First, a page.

While it remains uncertain exactly how the ACA will impact workers’ compensation, we’ll examine some of the potential side-effects—both positive and negative—as well as provide some recommendations on how to prepare for any potential impact.
Your Industry’s Self-Insured Workers’ Compensation Fund
Possible Positive Side-Effects Reportedly, the main purpose of the ACA is to provide greater access to healthcare. With more American workers having access to health care, it may eliminate incentives for them to pursue questionable conditions as being work-related. Some also argue that the increased access to healthcare will result in an overall improvement in worker health. Presumably, healthier workers have fewer comorbidities. A comorbidity is the presence of one or more medical disorder in addition to the work injury (i.e.: diabetes or heart disease). Comorbidities are associated with poorer medical outcomes and, consequently, increased claim duration and cost. Healthier workers tend to heal more quickly. Also, the ACA mandates the removal of the lifetime medical expense cap and the elimination of the preFirst Quarter 2015
Returning Millions Back To Members Over $18 Million since 1981 SAFETY | SAVINGS OWNERSHIP GREAT RATES PREMIUM RETURNS LOSS CONTROL INDUSTRY-SPECIFIC
• Workers’ Compensation Insurance with a 50% Average Premium Return • Safety & Loss Prevention Services • Competitive Up-Front Pricing
micleaningfund.org | administered by Regency Group | 800.686.6640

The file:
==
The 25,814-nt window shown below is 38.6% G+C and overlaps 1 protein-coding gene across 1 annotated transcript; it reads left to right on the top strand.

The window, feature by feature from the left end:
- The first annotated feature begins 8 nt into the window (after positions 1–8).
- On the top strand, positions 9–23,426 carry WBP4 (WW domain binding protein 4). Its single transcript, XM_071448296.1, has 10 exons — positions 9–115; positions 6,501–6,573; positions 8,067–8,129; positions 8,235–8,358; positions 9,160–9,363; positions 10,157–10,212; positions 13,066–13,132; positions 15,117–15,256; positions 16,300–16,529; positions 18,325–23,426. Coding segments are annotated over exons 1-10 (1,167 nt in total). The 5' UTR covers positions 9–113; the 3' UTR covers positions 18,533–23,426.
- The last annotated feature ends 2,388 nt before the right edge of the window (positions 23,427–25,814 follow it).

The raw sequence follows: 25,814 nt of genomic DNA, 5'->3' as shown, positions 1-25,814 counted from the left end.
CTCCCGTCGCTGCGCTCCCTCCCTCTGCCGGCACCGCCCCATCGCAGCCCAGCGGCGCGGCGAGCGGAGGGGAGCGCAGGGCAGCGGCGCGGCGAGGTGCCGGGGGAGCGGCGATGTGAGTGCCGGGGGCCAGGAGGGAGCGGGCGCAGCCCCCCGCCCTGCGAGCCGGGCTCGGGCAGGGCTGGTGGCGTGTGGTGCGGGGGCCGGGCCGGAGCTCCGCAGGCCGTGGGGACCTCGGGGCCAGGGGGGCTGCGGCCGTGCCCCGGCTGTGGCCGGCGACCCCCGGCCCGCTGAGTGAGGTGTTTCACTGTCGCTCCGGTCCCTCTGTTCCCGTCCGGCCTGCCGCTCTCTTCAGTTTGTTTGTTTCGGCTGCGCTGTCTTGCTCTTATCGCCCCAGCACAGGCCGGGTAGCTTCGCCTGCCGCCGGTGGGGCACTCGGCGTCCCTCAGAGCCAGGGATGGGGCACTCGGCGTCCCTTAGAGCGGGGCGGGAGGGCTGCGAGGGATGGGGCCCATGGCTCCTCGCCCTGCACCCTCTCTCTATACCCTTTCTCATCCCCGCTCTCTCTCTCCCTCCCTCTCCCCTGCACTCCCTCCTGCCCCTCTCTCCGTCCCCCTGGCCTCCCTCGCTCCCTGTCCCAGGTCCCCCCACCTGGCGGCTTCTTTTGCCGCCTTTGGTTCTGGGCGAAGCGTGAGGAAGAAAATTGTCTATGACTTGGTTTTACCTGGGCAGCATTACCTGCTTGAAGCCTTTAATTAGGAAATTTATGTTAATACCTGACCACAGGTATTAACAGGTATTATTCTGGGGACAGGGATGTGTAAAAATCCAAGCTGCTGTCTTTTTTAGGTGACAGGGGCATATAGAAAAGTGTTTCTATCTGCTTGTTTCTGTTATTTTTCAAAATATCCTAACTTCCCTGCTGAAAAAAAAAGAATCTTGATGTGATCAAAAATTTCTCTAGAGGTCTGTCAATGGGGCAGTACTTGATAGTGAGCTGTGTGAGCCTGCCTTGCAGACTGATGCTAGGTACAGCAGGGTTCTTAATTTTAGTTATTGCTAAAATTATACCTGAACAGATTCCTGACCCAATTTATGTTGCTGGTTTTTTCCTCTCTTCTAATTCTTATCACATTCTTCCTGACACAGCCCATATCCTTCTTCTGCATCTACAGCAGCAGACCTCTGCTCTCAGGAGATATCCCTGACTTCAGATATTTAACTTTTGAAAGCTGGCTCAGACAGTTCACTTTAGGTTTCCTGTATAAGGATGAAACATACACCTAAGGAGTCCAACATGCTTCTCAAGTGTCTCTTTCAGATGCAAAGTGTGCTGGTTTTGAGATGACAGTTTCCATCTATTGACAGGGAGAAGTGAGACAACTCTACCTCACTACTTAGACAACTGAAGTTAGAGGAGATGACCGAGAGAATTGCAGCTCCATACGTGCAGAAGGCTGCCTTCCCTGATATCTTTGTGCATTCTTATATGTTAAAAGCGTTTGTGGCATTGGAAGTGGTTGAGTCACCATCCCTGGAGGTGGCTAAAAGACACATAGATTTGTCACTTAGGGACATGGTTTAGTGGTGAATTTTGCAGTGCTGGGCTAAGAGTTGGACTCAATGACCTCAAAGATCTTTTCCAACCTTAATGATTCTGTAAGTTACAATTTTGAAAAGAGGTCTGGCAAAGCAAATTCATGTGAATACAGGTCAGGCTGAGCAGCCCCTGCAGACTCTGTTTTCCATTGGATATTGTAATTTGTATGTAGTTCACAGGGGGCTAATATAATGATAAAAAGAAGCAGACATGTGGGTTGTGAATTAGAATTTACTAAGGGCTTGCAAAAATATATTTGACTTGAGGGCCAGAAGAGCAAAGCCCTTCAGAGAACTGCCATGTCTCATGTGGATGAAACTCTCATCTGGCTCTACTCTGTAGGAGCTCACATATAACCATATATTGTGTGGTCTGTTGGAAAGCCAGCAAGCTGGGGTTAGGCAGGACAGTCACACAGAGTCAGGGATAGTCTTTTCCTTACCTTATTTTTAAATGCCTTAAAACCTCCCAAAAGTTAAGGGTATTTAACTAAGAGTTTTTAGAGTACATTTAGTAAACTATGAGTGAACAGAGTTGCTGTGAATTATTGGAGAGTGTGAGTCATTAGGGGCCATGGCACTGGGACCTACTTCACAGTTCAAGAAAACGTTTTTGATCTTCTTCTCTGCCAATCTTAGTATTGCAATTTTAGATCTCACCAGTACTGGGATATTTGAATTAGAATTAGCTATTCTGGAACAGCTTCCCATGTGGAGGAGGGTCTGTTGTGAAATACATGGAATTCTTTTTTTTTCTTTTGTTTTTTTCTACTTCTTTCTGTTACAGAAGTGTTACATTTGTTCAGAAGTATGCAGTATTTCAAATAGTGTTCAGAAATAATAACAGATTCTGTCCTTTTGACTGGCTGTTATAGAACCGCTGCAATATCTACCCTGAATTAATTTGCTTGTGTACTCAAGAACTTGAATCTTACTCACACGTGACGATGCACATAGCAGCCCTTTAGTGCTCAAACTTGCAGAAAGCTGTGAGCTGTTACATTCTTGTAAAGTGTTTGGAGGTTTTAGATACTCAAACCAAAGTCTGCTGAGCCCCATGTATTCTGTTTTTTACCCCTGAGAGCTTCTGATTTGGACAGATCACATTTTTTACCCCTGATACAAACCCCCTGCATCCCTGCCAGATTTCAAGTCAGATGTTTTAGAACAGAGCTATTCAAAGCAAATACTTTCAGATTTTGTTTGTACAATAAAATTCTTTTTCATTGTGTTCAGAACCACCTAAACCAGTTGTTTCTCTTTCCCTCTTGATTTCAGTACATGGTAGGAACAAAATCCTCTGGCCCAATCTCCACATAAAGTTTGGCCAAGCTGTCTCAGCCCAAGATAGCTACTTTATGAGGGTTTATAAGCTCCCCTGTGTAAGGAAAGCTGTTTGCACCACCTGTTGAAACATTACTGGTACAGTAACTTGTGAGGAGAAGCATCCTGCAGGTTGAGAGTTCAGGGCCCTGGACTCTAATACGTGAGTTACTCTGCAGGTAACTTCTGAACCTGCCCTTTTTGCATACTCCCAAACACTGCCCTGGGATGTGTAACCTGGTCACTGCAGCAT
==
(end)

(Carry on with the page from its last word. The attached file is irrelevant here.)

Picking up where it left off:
Affordable Care Act - continued from page 11 of deductibles and copayments for workers, may create an incentive to shift medical care costs toward the workers’ compensation system. How to Prepare for the Effects of the ACA While the impact of the ACA on workers’ compensation is as of yet uncertain, following are some recommendations that should help control costs regardless of the impact.
Regardless of your opinion on the ACA, it appears to be here to stay. Taking a proactive stance can help mitigate any negative side effects. This article was provided by Regency Group Administrators, Administrators for the Michigan Cleaning Fund.
• An emphasis on employee Wellness Programs can reduce costs on both the health and workers’ compensation areas. • Seek out and identify quality medical providers. Develop relationships with these providers and invite them to your facility. • Keep focused on Loss Control efforts. Be ever vigilant in ways to heighten awareness and cultivate a safe culture in the workplace. • Monitor claim activity for any potential migration towards workers’ compensation.
Major Brands Oil Company is pleased to provide our customers with the Simoniz line of car wash products. Liquid High Foam Detergents
Whitewall and Wheel Cleaners
Polishes, Sealants & Glass Treatment Major Brands Oil Company is also an Oil and Lubricant distributor of Quaker State, Shell, Pennzoil and other major brands. For any questions or inquiries please call Major Brands Oil Company.